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Rapid changes in d1 and d2 dopamine receptor binding in striatal subregions after a single dose of phencyclidine.

Dalton VS, Zavitsanou K - Clin Psychopharmacol Neurosci (2011)

Bottom Line: In vitro autoradiography was carried out using [(3)H] SCH 23390 and [(3)H] raclopride that target D1R and D2R respectively, in cryostat brain sections.Two way analysis of variance (ANOVA), revealed an overall effect of PCP treatment (F [1,63]=9.065; p=0.004) on D1R binding with an 18% decrease (p<0.01) in binding in the medial caudate putamen.PCP treatment also had an overall effect on D2R binding (F [1,47]=5.450; p=0.024) and a trend for an increase in D2R binding across all the brain regions examined.

View Article: PubMed Central - PubMed

Affiliation: Schizophrenia Research Institute, Australian Nuclear Science and Technology Organisation, Sydney, Australia. ; ANSTO LifeSciences, Australian Nuclear Science and Technology Organisation, Sydney, Australia.

ABSTRACT

Objective: In humans, a single exposure to phencyclidine (PCP) can induce a schizophrenia-like psychosis which can persist for up to two weeks. In rats, an acute dose of PCP increases dopaminergic activity and causes changes in dopamine related behaviours some of which are sexually dimorphic. To better understand the effects of PCP on dopamine receptor adaptations in the short term we examined dopamine D1-like receptors (D1R) and D2-like receptors (D2R) in the mesolimbic and nigrostriatal dopamine pathways, 4 hours after exposure to PCP in female rats.

Methods: Animals received a single dose of 40 mg/kg PCP and were sacrificed 4 hours later. In vitro autoradiography was carried out using [(3)H] SCH 23390 and [(3)H] raclopride that target D1R and D2R respectively, in cryostat brain sections.

Results: Two way analysis of variance (ANOVA), revealed an overall effect of PCP treatment (F [1,63]=9.065; p=0.004) on D1R binding with an 18% decrease (p<0.01) in binding in the medial caudate putamen. PCP treatment also had an overall effect on D2R binding (F [1,47]=5.450; p=0.024) and a trend for an increase in D2R binding across all the brain regions examined.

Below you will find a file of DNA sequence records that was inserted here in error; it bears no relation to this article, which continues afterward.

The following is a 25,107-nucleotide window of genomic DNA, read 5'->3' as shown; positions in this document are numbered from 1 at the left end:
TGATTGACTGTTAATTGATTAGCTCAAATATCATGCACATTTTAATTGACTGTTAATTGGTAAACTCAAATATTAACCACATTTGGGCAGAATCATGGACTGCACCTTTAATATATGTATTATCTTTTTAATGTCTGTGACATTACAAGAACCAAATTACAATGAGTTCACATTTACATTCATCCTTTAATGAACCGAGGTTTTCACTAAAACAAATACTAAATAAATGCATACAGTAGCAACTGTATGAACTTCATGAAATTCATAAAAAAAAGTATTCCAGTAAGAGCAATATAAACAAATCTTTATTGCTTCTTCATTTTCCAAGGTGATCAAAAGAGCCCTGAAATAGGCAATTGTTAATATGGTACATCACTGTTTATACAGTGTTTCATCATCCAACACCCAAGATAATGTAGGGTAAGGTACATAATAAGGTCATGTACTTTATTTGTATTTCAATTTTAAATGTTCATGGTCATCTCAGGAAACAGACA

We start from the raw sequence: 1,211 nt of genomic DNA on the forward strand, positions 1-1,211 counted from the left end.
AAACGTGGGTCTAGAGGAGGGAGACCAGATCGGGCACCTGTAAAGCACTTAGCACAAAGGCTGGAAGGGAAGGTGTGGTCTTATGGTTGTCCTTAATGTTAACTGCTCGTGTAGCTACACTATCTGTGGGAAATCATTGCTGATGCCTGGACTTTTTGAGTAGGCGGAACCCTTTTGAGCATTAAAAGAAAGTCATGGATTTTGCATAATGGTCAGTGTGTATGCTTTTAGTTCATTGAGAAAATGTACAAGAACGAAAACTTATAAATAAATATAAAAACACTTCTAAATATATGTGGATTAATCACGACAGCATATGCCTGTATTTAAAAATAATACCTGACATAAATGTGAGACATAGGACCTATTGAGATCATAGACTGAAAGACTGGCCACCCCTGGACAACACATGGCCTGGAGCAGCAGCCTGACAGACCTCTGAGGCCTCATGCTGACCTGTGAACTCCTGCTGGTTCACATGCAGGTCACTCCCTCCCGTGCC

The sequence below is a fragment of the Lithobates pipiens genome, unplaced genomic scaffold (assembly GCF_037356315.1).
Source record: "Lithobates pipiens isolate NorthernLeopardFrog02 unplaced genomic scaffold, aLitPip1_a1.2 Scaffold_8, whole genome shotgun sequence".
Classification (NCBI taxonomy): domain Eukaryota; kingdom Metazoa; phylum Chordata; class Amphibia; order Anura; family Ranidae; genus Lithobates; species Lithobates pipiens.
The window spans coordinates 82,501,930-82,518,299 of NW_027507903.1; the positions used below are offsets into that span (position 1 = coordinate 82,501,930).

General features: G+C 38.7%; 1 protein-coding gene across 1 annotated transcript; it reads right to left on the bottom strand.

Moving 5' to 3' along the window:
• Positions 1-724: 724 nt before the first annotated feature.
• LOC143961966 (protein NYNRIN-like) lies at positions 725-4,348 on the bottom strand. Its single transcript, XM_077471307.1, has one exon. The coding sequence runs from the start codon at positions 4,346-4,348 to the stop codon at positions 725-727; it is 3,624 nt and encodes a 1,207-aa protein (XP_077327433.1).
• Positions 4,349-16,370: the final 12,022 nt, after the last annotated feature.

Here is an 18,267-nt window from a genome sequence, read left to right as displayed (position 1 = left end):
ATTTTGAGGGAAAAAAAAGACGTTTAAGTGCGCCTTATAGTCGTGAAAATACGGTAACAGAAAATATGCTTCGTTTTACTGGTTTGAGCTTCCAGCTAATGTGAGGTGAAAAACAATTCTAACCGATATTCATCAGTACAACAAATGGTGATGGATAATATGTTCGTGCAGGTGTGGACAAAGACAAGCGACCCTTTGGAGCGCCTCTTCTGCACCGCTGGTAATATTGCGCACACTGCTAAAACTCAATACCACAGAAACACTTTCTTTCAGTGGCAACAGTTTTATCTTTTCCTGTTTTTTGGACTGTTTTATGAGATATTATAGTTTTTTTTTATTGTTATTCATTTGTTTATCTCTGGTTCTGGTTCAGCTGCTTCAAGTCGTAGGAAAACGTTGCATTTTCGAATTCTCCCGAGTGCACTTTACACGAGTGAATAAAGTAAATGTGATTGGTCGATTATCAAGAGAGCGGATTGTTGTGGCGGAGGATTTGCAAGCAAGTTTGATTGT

Conclusion: These results suggest opposing D1R and D2R adaptations in striatal subregions of female rats following acute exposure to PCP that may occur through indirect mechanisms.

No MeSH data available.


Related in: MedlinePlus

Typical autoradiographs showing binding of the D1 and D2 receptor ligands, [3H] SCH 23390 and [3H] raclopride respectively in control and PCP treated female rats. Line diagram showing brain regions is adapted from Paxinos and Watson (1997). PCP, phencyclidine; ACB, nucleus accumbens; CPUL, lateral caudate putamen; CPUM, medial caudate putamen; TU, olfactory tubercle nucleus.
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Figure 1: Typical autoradiographs showing binding of the D1 and D2 receptor ligands, [3H] SCH 23390 and [3H] raclopride respectively in control and PCP treated female rats. Line diagram showing brain regions is adapted from Paxinos and Watson (1997). PCP, phencyclidine; ACB, nucleus accumbens; CPUL, lateral caudate putamen; CPUM, medial caudate putamen; TU, olfactory tubercle nucleus.

Mentions: All films were analyzed by using a computer-assisted image analysis system, Multi-Analyst, connected to a GS-690 Imaging Densitometer (Bio-Rad, USA). As detailed in Fig. 1, brain regions quantified included the lateral and medial caudate putamen, nucleus accumbens and the olfactory tubercle. [3H] SCH 23390 binding was also quantified in the substantia nigra (Fig. 2). Quantification of receptor binding in each brain region was performed by measuring the average optical density in six adjacent brain sections (three for the total binding and three for the non-specific binding). Non-specific binding was subtracted from the total binding to determine the specific binding. Optical density measurements for specific binding were then converted into fmoles [3H] SCH 23390 or [3H] raclopride per mg tissue equivalent (fmol/mg TE), according to the calibration curve obtained from the tritium standards.